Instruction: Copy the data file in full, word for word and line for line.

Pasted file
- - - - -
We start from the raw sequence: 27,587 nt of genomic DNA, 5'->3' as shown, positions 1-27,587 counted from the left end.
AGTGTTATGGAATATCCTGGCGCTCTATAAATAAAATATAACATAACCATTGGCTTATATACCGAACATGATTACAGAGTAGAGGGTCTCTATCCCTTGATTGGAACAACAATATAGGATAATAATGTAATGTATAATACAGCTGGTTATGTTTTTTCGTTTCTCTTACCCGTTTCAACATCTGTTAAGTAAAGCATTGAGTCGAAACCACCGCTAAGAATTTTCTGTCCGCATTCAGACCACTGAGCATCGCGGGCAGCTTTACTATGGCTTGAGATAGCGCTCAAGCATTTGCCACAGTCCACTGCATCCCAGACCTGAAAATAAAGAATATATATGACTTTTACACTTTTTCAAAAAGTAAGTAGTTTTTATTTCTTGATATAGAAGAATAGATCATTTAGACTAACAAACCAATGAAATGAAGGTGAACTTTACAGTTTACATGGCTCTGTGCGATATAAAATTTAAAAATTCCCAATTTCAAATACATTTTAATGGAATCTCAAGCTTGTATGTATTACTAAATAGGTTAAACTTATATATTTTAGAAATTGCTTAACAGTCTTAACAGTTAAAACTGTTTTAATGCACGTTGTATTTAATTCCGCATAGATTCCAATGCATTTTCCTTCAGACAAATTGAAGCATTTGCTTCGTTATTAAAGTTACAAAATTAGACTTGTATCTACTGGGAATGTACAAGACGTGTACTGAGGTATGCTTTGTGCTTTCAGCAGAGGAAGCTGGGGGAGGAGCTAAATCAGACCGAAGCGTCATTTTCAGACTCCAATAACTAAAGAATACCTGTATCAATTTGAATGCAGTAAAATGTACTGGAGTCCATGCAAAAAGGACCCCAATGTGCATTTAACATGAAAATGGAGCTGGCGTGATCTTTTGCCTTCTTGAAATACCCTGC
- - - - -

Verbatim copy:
We start from the raw sequence: 27,587 nt of genomic DNA, 5'->3' as shown, positions 1-27,587 counted from the left end.
AGTGTTATGGAATATCCTGGCGCTCTATAAATAAAATATAACATAACCATTGGCTTATATACCGAACATGATTACAGAGTAGAGGGTCTCTATCCCTTGATTGGAACAACAATATAGGATAATAATGTAATGTATAATACAGCTGGTTATGTTTTTTCGTTTCTCTTACCCGTTTCAACATCTGTTAAGTAAAGCATTGAGTCGAAACCACCGCTAAGAATTTTCTGTCCGCATTCAGACCACTGAGCATCGCGGGCAGCTTTACTATGGCTTGAGATAGCGCTCAAGCATTTGCCACAGTCCACTGCATCCCAGACCTGAAAATAAAGAATATATATGACTTTTACACTTTTTCAAAAAGTAAGTAGTTTTTATTTCTTGATATAGAAGAATAGATCATTTAGACTAACAAACCAATGAAATGAAGGTGAACTTTACAGTTTACATGGCTCTGTGCGATATAAAATTTAAAAATTCCCAATTTCAAATACATTTTAATGGAATCTCAAGCTTGTATGTATTACTAAATAGGTTAAACTTATATATTTTAGAAATTGCTTAACAGTCTTAACAGTTAAAACTGTTTTAATGCACGTTGTATTTAATTCCGCATAGATTCCAATGCATTTTCCTTCAGACAAATTGAAGCATTTGCTTCGTTATTAAAGTTACAAAATTAGACTTGTATCTACTGGGAATGTACAAGACGTGTACTGAGGTATGCTTTGTGCTTTCAGCAGAGGAAGCTGGGGGAGGAGCTAAATCAGACCGAAGCGTCATTTTCAGACTCCAATAACTAAAGAATACCTGTATCAATTTGAATGCAGTAAAATGTACTGGAGTCCATGCAAAAAGGACCCCAATGTGCATTTAACATGAAAATGGAGCTGGCGTGATCTTTTGCCTTCTTGAAATACCCTGC